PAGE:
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cityofemberCity of Ember, based on the 2003 book by Jeanne DuPrau, is the newest example of a brand new genre: post-apocalyptic kid’s flicks. Following hot on the heels of WALL-E, the Pixar cartoon about a robot in charge of cleaning up a deserted, dead Earth, City of Ember is another dark vision of an underground world solely reliant on one failing energy source (sound familiar?) that plays like a cross between a subterranean Nancy Drew’s Passport to Danger and Blade Runner.

At the beginning of the film, once again humans have destroyed Earth. In order to save mankind a group of forward thinking scientists—known as “the builders”— create a self-sufficient underground world, with the ultimate plan that after 200 years people would return to the surface and start again. Of course over time their plans get lost, only to be discovered, decaying and damaged, by twelve-year-old Lina Mayfleet (Saoirse Ronan), the great-great-great grand daughter of the seventh Mayor of Ember. With the help of Doon Harrow (Harry Treadaway) she must escape the clutches of the corrupt Mayor (Bill Murray) and find a way to the surface before Ember is plunged into darkness forever.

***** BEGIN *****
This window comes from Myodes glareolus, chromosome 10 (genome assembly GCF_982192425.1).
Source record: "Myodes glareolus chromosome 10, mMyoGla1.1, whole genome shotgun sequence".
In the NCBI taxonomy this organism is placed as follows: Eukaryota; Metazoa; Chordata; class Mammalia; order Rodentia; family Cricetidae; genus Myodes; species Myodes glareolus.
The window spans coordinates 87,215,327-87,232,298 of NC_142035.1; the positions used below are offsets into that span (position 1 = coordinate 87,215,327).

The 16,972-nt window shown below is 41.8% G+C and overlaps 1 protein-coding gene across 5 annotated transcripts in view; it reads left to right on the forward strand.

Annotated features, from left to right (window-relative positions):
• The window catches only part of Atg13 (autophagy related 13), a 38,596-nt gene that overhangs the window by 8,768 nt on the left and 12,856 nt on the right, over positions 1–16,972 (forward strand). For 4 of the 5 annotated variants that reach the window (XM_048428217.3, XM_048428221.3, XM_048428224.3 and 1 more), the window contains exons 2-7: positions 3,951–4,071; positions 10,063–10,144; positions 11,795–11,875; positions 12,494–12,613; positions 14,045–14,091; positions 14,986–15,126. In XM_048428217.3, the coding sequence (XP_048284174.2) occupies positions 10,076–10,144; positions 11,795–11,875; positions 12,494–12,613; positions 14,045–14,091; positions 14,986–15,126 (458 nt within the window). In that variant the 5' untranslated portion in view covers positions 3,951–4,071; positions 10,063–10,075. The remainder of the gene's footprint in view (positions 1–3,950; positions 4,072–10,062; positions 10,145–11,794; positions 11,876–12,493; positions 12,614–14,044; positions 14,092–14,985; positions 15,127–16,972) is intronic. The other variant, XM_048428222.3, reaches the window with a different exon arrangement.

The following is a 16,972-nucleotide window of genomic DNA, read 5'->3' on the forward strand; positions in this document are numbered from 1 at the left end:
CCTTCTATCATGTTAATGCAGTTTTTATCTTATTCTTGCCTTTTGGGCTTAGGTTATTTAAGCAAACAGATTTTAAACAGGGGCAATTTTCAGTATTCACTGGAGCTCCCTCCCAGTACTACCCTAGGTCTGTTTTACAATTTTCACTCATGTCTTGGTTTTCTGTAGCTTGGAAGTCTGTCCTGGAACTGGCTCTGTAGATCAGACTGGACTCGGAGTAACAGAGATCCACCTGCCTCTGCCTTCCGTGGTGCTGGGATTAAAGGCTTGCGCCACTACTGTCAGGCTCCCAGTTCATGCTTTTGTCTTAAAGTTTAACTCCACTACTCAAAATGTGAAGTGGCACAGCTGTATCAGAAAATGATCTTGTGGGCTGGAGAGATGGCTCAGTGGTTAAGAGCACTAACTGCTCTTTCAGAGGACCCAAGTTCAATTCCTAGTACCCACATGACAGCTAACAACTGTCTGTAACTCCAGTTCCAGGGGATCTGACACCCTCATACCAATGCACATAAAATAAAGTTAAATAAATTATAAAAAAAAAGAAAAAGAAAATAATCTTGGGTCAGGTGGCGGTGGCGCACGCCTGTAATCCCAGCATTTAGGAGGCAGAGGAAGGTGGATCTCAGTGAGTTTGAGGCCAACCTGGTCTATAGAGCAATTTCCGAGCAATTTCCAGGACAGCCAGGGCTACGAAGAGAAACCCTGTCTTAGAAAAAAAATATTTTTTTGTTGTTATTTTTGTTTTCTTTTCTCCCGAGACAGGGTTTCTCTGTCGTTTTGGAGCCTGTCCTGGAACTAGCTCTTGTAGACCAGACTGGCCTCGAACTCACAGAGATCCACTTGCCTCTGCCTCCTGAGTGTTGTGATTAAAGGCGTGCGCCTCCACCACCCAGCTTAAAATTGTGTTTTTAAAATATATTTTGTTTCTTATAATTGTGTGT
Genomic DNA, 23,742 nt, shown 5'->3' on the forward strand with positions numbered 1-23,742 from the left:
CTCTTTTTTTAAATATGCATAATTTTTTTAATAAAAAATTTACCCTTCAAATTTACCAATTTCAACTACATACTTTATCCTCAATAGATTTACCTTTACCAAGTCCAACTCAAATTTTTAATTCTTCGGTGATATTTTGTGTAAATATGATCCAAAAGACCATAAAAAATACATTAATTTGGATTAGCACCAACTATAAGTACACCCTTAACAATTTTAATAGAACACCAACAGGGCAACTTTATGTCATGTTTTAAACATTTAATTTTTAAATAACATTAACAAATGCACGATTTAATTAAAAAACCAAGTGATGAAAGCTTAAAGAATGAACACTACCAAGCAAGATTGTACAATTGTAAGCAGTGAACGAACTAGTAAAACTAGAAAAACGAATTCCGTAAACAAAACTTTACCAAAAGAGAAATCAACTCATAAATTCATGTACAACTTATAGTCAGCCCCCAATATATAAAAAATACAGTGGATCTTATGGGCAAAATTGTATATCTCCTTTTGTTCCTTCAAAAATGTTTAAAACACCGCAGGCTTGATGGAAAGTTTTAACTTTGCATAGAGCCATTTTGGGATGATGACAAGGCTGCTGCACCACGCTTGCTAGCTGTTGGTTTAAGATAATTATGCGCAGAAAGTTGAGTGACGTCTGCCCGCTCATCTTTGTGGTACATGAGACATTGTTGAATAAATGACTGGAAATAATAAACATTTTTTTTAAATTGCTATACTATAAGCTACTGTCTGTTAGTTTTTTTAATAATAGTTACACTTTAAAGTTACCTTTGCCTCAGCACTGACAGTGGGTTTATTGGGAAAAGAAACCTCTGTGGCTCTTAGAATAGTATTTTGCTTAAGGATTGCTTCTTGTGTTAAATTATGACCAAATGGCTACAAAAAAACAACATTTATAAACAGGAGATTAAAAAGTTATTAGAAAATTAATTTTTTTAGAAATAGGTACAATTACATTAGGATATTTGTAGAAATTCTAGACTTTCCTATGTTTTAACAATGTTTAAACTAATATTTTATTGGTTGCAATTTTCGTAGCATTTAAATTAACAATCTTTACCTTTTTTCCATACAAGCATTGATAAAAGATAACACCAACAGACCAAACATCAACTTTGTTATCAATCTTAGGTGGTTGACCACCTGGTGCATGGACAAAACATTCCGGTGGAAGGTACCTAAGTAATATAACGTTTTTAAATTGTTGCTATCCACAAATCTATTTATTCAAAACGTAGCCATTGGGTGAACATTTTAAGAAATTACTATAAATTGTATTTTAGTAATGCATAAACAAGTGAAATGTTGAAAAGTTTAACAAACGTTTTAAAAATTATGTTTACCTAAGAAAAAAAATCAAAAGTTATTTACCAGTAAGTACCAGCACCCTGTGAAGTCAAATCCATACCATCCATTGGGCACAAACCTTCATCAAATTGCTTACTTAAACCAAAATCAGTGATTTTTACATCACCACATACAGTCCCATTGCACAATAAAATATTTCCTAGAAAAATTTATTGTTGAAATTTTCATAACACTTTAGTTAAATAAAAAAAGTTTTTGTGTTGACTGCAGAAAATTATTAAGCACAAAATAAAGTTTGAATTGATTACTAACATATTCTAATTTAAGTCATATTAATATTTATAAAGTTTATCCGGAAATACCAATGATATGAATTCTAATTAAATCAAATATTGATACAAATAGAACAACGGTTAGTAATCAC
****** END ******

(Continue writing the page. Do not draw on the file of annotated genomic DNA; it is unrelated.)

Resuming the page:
Think of City of Ember as Terry Gilliam lite. It breathes the same air as Brazil, his post-apocalypse masterpiece, but has had many of the rougher edges smoothed out to appeal to a teen audience. It features Disney-esque mild action, strong female role-models and engaging performances, particularly from Murray as the crooked Mayor and Atonement’s Saoirse Ronan, who is a natural in front of the camera. Best of all, the crumbling together city is beautifully rendered as a nightmarish vision of the future, complete with tilting tenement buildings, a giant gold generator that looks borrowed from the movie Metropolis and lots of futuristic grime and rust.

City of Ember drags a bit in its final moments, not really building the head of steam necessary to give the climax the edge-of-your-seat feel it should have, but it ends on a poetic note and should please the whole family from teenagers on up.  

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